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The transhumanist: Russian student who lost sight after explosion developing bionic eyes for himself

The transhumanist: Russian student who lost sight after explosion developing bionic eyes for himself
He sleeps two hours a night, plays guitar with a custom prosthesis, and has illegally implanted a microchip. When Evgeny Nekrasov was disfigured by an accident at 14, he decided to leverage future technology to build a new life.

‘Hands turned into mush’

Evgeny, now 21, has no recollection of “messing around” after school with his friends in hometown Vladivostok and picking up the gas canister that exploded in his hands and into his face.

But the days after he woke up without sight in hospital are hard-coded in his memory.

“My hands were crushed into a mush. Still on life support, I started to feel around with my feet, and discovered there was no right wrist. The doctor told me straight ‘It was blown off,’” he told Yandex in an interview. “This is how my less ordinary life began.”

‘I had to bend hardware to my will’

Evgeny says he was never despondent, finding support in his family and inspiration in the lives of others who overcame debilitating conditions, like Stephen Hawking, despite having to go through separate corrective surgeries in three cities across Russia.

The boy who once hated math and argued often with his teachers became obsessed with learning and technology.

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Sent to a special school for those with vision loss outside his city, Evgeny completed a four-year program in six months, despite being unable to learn braille, as the fire-damaged fingertips on his remaining hand lack the sensitivity to scan the page.

An epiphany came when he witnessed a partially-sighted teacher expertly operate a computer with voice commands alone.

“I knew that I had to bend hardware to my will, so that it would be at my service,” he said.

‘I will not die a blind man’

Evgeny learned how to code, dictating commands from memory, picturing whole pages in his mind. Not to earn money, but make the world around him easier to navigate.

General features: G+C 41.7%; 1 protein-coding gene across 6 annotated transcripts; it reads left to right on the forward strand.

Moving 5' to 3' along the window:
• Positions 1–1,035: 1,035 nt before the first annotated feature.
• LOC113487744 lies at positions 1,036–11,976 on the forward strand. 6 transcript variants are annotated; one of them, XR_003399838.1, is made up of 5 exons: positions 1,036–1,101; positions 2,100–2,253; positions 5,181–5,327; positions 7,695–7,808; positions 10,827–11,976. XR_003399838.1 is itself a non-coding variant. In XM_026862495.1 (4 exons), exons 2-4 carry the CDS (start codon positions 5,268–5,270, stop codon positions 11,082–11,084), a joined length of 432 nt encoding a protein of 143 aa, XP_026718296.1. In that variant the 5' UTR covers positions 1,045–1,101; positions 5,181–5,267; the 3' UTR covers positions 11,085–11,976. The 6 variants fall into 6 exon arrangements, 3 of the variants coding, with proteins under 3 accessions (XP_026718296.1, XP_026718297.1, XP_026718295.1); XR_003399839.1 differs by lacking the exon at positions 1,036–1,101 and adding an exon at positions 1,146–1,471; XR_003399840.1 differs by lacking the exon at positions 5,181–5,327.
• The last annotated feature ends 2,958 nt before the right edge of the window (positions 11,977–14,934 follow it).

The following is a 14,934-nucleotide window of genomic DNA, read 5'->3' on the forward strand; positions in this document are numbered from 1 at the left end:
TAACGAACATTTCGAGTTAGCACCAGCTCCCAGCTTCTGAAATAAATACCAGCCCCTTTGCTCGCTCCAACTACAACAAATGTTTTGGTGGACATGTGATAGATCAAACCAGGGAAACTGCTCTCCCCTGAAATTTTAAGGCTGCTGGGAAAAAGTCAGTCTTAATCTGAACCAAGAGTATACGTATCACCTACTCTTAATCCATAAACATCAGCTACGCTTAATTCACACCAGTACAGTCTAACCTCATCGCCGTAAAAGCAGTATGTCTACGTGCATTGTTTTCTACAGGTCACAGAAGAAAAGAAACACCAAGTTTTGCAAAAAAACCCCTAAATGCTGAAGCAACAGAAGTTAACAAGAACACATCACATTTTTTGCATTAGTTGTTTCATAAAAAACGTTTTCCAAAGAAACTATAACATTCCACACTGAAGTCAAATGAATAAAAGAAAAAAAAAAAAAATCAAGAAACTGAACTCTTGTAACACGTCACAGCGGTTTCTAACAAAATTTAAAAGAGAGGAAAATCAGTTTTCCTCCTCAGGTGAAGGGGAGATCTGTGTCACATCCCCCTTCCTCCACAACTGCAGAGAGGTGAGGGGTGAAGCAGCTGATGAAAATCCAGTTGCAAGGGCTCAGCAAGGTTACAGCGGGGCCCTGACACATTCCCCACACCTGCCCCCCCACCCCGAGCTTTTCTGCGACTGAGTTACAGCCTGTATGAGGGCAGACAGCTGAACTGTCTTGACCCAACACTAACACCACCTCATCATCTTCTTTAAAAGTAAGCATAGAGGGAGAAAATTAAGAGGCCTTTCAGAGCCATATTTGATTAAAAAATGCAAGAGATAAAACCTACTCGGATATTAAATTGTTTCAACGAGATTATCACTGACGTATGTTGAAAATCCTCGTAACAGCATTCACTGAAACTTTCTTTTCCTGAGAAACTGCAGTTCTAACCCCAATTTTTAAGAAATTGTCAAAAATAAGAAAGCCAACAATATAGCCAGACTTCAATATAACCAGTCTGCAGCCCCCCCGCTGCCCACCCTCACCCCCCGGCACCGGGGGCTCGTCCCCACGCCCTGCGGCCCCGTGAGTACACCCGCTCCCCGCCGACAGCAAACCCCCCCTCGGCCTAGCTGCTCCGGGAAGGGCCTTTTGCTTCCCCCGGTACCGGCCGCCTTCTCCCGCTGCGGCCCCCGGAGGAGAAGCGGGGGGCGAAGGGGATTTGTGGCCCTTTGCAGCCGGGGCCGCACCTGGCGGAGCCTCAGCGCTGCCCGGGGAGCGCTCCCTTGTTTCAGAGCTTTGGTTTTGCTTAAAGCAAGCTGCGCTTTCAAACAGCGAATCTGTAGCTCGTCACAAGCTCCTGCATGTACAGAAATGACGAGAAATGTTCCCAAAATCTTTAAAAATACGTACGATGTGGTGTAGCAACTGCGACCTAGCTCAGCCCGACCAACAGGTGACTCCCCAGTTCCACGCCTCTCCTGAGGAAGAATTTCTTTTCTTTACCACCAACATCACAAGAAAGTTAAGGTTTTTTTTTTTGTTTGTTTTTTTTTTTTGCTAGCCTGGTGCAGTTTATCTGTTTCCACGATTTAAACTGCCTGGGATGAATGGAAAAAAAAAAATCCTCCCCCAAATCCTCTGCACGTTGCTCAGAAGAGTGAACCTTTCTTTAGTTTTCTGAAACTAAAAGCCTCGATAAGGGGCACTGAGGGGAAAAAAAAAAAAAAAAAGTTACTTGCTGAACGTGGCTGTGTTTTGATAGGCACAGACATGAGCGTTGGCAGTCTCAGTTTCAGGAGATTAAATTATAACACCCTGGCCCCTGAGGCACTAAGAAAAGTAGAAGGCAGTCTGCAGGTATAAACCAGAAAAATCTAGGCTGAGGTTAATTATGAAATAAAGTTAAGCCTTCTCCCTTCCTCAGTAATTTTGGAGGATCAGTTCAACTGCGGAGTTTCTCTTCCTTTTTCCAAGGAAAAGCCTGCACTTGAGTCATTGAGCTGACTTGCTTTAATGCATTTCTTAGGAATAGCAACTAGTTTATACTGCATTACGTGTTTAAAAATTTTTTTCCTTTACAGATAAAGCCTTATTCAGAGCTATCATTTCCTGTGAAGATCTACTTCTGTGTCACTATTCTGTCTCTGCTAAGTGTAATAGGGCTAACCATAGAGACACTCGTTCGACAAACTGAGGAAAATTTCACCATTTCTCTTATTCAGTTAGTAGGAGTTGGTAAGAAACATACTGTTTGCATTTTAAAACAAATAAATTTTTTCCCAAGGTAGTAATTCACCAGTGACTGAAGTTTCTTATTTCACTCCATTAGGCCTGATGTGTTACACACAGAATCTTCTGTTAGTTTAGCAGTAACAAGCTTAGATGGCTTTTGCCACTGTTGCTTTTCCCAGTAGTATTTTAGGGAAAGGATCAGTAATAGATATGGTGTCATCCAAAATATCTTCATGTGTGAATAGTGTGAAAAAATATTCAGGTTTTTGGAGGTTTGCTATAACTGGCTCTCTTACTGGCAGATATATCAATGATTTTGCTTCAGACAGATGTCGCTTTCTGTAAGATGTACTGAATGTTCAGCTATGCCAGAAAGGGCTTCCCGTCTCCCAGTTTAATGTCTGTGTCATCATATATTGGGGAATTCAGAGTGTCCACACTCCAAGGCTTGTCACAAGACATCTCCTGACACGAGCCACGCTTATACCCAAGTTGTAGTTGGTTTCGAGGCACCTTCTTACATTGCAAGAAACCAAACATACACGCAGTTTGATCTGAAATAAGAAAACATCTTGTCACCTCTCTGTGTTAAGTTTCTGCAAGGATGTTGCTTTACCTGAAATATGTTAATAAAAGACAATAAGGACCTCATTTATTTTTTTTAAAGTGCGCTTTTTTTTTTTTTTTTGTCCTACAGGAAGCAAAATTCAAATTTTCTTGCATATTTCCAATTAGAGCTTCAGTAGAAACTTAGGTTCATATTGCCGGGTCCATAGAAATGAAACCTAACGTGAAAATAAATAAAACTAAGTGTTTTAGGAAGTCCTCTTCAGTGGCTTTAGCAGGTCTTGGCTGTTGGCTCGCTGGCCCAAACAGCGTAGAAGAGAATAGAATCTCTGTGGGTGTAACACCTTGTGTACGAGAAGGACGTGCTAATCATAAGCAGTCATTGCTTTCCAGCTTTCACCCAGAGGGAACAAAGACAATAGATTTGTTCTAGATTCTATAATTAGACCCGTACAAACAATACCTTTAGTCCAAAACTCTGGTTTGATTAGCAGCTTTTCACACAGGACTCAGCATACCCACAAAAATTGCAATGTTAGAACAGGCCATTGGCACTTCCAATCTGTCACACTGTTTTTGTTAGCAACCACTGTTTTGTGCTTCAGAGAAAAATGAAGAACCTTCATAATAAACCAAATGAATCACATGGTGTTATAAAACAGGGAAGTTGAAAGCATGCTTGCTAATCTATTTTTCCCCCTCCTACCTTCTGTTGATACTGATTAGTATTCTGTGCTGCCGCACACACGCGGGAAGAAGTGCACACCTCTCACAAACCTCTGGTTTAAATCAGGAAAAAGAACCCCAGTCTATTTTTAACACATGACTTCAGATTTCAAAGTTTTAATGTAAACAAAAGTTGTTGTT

First came the custom software for internet browsing. Then a hacked gesture-responsive smartphone, with fast text-to-speech software.

Then more ambition: a high-level neutral network developed with the help of a lab at Vladivostok’s Far Eastern Federal University, where he is a second-year student, that may allow him better control of his expensive bionic arm.

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And the grail – new eyes that would allow him to see again. Existing bionic eye models, such as the $150,000 Argus-II, work by deciphering images through a camera and sending them to a retinal implant. Evgeny is dreaming of a device that will directly respond to photons, as a real replacement for the complex work of an eye.

“I do not plan to live out my life without sight,” he says.

Not surprisingly, he wants to be the first person with limited vision to go to space, and is currently involved in several orbital payload projects.

‘Steve Jobs didn’t care what people thought of him’

Evgeny does not pretend that he fits in perfectly, and not just because of his devotion to the niche California heavy metal band Avenged Sevenfold.

He was initially viewed with suspicion by his peers in college, who thought that he might get an easy ride from professors, though he says he spends three or four times more time than them deciphering the recorded lectures at home.

Evgeny says he is helped by another peculiarity – he believes that the accident tampered with his brain’s biorhythms, and now he struggles to sleep for more than two hours at a time, four hours each night at the most, without feeling drained.

Unsurprisingly, another of his heroes is Apple founder Steve Jobs – “because he did not care what people thought of him.”

One person who does understand him, girlfriend Anya, whom he has dated since the beginning of the year.

‘Future AI will be too smart to care about us’

Evgeny became wider known to the Russian public in March, after becoming one of the first to implant a chip – between his thumb and forefinger – even though such surgical procedures are forbidden in Russia.

While his is just a simple RFD chip – like those in a keycard – he is an unashamed transhumanist, who looks forward to the ultimate melding of humans and machines. And unlike Elon Musk, another idol, he is not afraid of wherever AI may go next.

“I like the idea – it is not my own – that AI will outgrow human intelligence so quickly within several generations that we will be so unimportant to it, it will stop noticing us. We will be to it like ants are to us: we will live our separate lives, and not get in each other’s way. So, no, I don’t think AI will be interested in taking over the world.”

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